Arrested for a Prescription Drug DUI in Georgia?
If you are pulled over by the police, and they suspect you were drinking, you may be hesitant to admit to drinking, even if it was only one beer, because the police could use that admission against you. But if the police ask if you took any medications, you are more likely to answer because you have a prescription, and think there is nothing wrong with taking medication. However, the police may think your medicine prescribed by a doctor is responsible for less safe driving, and arrest you for a DUI.
Medication and DUIs
Even though legal prescription and over-the-counter medications are treated completely different from illegal drug for other criminal offenses, under DUI laws, they are treated pretty similarly. A DUI for legal medications can still result in penalties including possible jail time, fines, DUI Alcohol or Drug Use Risk Reduction course, clinical evaluation, and community service. These are the same penalties as for a drunk driving conviction.
Police officers are not doctors or scientists, but they attempt to determine whether a driver is impaired just by their own observations. This may include watching how the car is driven, including swerving, erratic driving or slow reaction times. They may also ask a driver what drugs or medications they have taken. During interactions with the police, the officer will try and evaluate a driver's speech patterns, eye reactions, and attempt to have the driver submit to a variety of field sobriety tests. Even if there are other reasons for any perceived impairment, the police will usually arrest the driver, and have them submit to chemical testing of the breath, blood or urine.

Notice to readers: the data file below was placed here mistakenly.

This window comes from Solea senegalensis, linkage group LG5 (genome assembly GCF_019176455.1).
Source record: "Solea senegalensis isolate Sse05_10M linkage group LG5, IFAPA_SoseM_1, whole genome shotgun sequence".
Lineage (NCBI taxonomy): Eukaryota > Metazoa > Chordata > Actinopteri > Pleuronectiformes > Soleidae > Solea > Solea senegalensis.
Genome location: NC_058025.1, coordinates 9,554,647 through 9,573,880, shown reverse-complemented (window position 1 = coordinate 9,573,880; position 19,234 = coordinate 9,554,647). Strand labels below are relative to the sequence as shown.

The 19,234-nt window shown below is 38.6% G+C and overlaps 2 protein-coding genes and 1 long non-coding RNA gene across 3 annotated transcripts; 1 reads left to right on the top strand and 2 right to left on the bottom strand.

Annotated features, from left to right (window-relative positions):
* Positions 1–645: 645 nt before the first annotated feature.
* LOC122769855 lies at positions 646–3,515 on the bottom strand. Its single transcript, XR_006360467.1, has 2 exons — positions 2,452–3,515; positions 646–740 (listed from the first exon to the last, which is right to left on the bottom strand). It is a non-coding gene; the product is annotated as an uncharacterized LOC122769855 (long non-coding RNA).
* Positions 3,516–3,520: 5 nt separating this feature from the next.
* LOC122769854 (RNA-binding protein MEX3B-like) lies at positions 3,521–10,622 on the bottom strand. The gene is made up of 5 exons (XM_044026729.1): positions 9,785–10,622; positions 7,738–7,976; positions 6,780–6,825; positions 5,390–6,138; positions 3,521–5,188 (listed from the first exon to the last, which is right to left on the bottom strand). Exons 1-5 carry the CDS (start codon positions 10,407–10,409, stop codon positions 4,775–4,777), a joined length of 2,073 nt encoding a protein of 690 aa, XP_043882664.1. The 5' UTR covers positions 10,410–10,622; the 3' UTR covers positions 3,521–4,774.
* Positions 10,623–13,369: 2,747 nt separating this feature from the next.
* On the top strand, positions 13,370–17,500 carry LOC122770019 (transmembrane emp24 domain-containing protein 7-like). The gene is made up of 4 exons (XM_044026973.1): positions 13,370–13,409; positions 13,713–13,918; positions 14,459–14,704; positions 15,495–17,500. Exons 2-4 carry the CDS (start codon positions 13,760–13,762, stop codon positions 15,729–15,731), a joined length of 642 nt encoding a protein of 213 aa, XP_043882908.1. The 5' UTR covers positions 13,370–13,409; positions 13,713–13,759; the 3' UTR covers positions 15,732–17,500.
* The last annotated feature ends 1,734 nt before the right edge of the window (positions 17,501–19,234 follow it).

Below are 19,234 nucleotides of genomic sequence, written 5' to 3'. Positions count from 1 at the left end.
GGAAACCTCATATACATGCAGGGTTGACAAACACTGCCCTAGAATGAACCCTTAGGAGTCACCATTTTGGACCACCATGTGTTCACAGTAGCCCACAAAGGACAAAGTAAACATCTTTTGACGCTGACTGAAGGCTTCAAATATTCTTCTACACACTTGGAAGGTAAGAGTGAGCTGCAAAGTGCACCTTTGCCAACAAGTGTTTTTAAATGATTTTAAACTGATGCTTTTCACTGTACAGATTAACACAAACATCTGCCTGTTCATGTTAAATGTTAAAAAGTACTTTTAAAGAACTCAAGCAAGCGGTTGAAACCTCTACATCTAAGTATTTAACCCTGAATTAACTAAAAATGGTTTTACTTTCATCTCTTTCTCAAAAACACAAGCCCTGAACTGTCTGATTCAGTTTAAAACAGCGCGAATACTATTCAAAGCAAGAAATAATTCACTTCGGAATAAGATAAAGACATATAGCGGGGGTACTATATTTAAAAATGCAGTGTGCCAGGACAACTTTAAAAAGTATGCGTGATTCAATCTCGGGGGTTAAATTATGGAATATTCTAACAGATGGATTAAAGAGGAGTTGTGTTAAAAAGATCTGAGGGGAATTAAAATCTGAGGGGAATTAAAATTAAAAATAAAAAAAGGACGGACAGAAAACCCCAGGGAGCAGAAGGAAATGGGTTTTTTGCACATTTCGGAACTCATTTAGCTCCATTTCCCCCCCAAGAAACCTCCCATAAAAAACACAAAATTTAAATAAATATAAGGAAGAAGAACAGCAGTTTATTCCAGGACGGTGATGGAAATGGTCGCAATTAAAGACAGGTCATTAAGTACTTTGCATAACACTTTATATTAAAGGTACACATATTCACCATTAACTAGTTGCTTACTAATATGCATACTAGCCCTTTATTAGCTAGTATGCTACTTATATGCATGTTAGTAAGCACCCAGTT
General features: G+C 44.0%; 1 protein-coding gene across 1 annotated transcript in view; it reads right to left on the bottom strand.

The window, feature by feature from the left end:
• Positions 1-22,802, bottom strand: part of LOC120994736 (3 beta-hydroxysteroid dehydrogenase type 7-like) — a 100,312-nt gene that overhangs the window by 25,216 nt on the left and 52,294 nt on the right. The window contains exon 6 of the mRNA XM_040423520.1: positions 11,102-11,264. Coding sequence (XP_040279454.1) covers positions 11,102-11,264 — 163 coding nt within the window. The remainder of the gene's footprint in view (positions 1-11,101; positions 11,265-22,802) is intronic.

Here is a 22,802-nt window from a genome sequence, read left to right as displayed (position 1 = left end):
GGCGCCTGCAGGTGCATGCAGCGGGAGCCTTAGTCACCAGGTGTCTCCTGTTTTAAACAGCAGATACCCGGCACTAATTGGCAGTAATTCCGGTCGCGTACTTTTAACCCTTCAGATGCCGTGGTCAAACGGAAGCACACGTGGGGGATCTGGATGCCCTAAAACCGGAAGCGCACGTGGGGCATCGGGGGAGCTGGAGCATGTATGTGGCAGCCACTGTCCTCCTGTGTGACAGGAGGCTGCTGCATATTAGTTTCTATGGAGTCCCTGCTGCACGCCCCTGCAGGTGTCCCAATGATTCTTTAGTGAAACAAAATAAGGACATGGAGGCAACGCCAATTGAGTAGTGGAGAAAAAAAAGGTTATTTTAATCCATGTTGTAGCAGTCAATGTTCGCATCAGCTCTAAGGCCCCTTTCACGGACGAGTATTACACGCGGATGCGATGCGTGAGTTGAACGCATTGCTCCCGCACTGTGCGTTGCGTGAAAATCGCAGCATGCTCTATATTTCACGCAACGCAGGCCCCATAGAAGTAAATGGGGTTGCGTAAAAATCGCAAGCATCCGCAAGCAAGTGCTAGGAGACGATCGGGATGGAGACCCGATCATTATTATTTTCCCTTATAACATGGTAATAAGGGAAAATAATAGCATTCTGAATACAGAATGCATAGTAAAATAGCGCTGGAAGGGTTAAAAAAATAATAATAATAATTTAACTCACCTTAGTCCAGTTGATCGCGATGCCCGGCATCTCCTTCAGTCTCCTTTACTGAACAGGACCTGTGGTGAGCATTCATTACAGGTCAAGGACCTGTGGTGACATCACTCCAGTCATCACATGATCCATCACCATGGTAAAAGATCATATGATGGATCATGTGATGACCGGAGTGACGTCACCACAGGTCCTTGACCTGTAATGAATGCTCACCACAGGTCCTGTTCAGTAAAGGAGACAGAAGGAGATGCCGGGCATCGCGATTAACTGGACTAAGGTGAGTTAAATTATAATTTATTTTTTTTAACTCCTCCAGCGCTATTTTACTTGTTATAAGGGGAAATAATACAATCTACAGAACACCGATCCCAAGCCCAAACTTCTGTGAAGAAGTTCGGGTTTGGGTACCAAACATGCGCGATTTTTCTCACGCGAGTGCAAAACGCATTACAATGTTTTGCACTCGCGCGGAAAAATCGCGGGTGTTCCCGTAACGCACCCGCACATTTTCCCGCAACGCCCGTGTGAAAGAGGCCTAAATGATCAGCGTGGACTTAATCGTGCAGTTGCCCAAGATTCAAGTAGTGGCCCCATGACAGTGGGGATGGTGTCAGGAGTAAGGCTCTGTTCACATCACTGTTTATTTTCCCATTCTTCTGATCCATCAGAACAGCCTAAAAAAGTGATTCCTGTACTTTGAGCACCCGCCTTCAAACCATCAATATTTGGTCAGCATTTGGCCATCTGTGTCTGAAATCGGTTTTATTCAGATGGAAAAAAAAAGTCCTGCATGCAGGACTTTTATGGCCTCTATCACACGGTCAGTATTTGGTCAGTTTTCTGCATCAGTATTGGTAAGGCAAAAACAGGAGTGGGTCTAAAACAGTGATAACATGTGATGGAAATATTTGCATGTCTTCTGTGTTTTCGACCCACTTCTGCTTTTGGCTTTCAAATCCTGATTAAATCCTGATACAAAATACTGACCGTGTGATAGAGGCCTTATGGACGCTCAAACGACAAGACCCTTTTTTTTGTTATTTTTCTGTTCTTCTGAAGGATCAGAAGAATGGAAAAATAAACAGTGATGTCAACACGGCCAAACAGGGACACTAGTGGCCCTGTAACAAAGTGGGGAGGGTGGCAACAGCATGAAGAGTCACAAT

Prescription and Over the Counter Medications
There has been an increase in prescription drug abuse here in the U.S., and police are on the lookout for prescription drug use in drivers, whether or not they are driving less safe because of the medication. Prescription drugs have a wide range of physical and psychoactive effects, intended alleviate pain, enable sleep, relieve anxiety and more. Although some drugs also have side effects that could affect driving in some people.
Opioids like OxyContin or Demerol could make a driver sleepy, reduce reaction time, reduce attention and short-term memory, and reduce coordination. However, different people are affected differently. Benzodiazepine drugs like Xanax, Ativan or Klonopin can also increase the risk of accidents when combined with driving, especially where alcohol is also involved.
Some prescription medications will turn up in a blood test performed by the Georgia crime lab. This includes opioids and benzodiazepines, and several other drug classes. However, just because a driver's blood tested positive for a drug class does not mean that it was the cause of less safe or impaired driving.
Defending prescription drug cases can involve review the facts and all records produced by the police, investigate the case, consult doctors and experts, review the blood draw sample and test, and more. In order for you to have the best chances to get a prescription DUI charge dismissed, you need to consult an experienced Georgia DUI lawyer who understands the unique differences involved in prescription drug cases.
Prescription Drug DUI Lawyer
If the police or Georgia State Patrol arrested you or someone you love for a drug DUI involving prescription drugs, you need someone to fight on your side. The lawyers at Lawson and Berry have successfully represented many people charged with prescription DUIs in the Atlanta area and North Georgia. We have undergone specialized training in drug detection and field sobriety testing. Don't risk a criminal record just because the police treated you like a criminal. You have rights, and need to understand your options before pleading guilty. Call us anytime, day or night, so we can get your charges reduced or dismissed, and you can keep your license to drive.